Museum stand – La Prairie SHLM http://laprairie-shlm.com/ Tue, 11 Jan 2022 11:14:50 +0000 en-US hourly 1 https://wordpress.org/?v=5.8.2 https://laprairie-shlm.com/wp-content/uploads/2021/12/icon-2-150x150.png Museum stand – La Prairie SHLM http://laprairie-shlm.com/ 32 32 The Rubin Museum of Art to return two relics from its collection to Nepal https://laprairie-shlm.com/the-rubin-museum-of-art-to-return-two-relics-from-its-collection-to-nepal/ Tue, 11 Jan 2022 10:55:19 +0000 https://laprairie-shlm.com/the-rubin-museum-of-art-to-return-two-relics-from-its-collection-to-nepal/ the Rubin Art Museum in New York announced that he would return two relics from his collection to Nepal after they were found smuggled from two religious sites in the Kathmandu Valley. A memorandum of understanding was signed on Monday by Bishnu Prasad Gautam, acting Nepalese consul general in New York, and Jorrit Britschgi, executive […]]]>

the Rubin Art Museum in New York announced that he would return two relics from his collection to Nepal after they were found smuggled from two religious sites in the Kathmandu Valley.

A memorandum of understanding was signed on Monday by Bishnu Prasad Gautam, acting Nepalese consul general in New York, and Jorrit Britschgi, executive director of the Rubin Museum.

“The Rubin Museum agreed to return the sculptures after identifying them and providing the required proof of their origins,” Gautam told Kantipur, the Post’s sister newspaper.

“Lost Arts of Nepal”, a group working to identify and locate lost Nepal artefacts scattered around the world, in September said he had located the two relics – a Flying Gandharva from the 14th century and another the upper part of a Torana from the 17th centuryat the Rubin Art Museum.

Nepalese heritage recovery campaign had then written to the museum for the return of the objects. The Department of Archeology then provided information to determine the ownership and origin of the works of art.

The museum said in a statement that these two relics were the first items in its collection to have been obtained illegally, the The New York Times reported.

According to museum officials, the Torana was lost from the main gate of Yampi Mahavihara / I-Bahi, Patan, Lalitpur. According to museum officials, the artwork arrived at the museum in 2010. The flying Apsara artwork is from Keshchandra Mahavihara, Itum Bahal, Kathmandu, which was lost in 1999 and added to the museum’s collection. in 2003.

According to a statement released by the Nepalese Consulate General in New York, Britschgi, upon signing the MoU, said: “As custodians of the art of our collection, the Rubin recognizes that we have an ongoing duty to carefully research the art and objects we collect and let’s exhibit. “

“The theft of archaeological objects continues to be a major concern in the art world. Rubin’s collection activities adhere to the highest standards of ethical and professional practice related to provenance, ”said Britschgi. “We believe it is our responsibility to address and resolve cultural property issues, including helping to facilitate the return of the two objects in question.”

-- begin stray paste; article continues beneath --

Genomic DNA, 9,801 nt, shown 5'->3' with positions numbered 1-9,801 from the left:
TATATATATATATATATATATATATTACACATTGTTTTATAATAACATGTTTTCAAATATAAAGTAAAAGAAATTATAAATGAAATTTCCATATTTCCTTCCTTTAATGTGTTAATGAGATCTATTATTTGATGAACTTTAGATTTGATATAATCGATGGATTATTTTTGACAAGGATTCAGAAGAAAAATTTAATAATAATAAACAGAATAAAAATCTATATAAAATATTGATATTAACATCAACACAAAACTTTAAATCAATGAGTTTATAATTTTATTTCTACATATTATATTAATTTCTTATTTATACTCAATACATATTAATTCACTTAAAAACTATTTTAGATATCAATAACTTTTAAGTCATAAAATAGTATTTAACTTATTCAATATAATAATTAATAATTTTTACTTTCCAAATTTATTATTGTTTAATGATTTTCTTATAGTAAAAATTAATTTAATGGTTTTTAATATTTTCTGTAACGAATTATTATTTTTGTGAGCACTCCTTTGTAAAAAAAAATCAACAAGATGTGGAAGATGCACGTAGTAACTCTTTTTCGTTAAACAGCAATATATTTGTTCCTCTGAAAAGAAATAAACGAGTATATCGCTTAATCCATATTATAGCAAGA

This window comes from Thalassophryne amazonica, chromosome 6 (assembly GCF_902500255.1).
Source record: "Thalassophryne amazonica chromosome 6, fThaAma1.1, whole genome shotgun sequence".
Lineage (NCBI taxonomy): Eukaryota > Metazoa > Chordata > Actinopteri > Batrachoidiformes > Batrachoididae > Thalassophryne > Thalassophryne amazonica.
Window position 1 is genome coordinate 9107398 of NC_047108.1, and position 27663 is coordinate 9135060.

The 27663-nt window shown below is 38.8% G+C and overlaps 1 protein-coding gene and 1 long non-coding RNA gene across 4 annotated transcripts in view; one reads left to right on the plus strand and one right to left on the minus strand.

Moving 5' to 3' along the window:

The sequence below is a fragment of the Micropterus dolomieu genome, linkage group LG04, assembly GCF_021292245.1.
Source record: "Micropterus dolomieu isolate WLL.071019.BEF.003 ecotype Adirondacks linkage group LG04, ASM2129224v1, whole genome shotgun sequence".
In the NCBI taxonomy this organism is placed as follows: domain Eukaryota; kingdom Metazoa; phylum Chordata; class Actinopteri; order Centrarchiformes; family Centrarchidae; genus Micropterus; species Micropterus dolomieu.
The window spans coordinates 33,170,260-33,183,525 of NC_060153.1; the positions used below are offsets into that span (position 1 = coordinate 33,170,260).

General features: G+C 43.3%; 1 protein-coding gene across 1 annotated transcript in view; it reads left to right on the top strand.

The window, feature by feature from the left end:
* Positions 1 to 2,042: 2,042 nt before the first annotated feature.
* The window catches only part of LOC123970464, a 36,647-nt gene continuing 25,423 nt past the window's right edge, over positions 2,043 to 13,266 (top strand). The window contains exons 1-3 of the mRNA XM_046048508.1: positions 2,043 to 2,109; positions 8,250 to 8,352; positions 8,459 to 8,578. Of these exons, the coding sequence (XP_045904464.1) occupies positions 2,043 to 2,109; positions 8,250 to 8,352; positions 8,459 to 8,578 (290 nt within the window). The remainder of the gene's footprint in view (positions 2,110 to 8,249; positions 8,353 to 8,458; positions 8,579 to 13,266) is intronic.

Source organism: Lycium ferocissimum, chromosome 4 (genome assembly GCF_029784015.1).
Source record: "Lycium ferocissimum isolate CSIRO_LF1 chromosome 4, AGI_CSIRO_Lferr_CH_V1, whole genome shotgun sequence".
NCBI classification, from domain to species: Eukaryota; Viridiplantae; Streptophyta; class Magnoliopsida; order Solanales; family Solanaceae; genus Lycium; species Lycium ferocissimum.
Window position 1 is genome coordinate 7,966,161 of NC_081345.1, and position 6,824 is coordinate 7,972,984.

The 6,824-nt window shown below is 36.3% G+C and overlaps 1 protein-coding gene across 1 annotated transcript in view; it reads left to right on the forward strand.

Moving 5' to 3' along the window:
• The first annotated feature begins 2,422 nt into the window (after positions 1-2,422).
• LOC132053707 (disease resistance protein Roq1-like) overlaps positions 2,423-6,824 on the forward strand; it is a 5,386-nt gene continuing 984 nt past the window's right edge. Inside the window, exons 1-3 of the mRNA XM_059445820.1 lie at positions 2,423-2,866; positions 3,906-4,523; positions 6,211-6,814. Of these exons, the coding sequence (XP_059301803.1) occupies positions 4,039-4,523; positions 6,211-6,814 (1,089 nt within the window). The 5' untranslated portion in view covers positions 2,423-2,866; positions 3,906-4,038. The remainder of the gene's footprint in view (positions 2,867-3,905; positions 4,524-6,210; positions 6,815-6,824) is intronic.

Gautam, for his part, expressed his gratitude to the Rubin Museum.

“Rubin’s proactive and warm response and thoughtful collaboration have positively contributed to Nepal’s national efforts to recover and restore lost artifacts,” Gautam said. “I expressed my deep gratitude to the Rubin Museum, its Executive Director, Board of Trustees, academics and museum officials for their initiative and cooperation in returning these artefacts to Nepal.”

Gautam also appreciated the support received from the media, civil society and others in the business, the statement said.

The Nepalese Consulate General in New York and the Rubin Museum have expressed their willingness to work closely together to promote art and culture, including Himalayan art, saying these collaborative efforts contribute to the preservation cultural heritage and further strengthen the long-standing people. -the relations between Nepal and the United States of America.

“The Consulate General continues to work on the country’s national efforts in repatriating lost cultural property,” the statement read.

In December, government officials returned a sculpture depicting the Hindu goddess Lakshmi-Narayan on the pedestal of her temple in Patan after the Dallas Museum of Art returned it.

Gautam called the signing of the agreement a new step in the recovery of lost artifacts.

“The Rubin Museum of Art has agreed to cover the cost of transporting the relics to Nepal,” Gautam said. “These two relics have already been removed from the exhibits. “

According to Gautam, the two relics are expected to arrive in Nepal during the third week of May.

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Yass Railway Museum is the small local engine that could https://laprairie-shlm.com/yass-railway-museum-is-the-small-local-engine-that-could/ Mon, 10 Jan 2022 20:05:20 +0000 https://laprairie-shlm.com/yass-railway-museum-is-the-small-local-engine-that-could/ The last train to Yass Town 1988, crossing the Yass River Bridge. Photo: Yass Railway Museum. The Yass Railway Museum and its team of volunteers are dedicated to telling the story of the small, rugged steam locomotives that were able, and did, for many years, connect Yass Township to the Main South Line. The bustling […]]]>

The last train to Yass Town 1988, crossing the Yass River Bridge. Photo: Yass Railway Museum.

The Yass Railway Museum and its team of volunteers are dedicated to telling the story of the small, rugged steam locomotives that were able, and did, for many years, connect Yass Township to the Main South Line.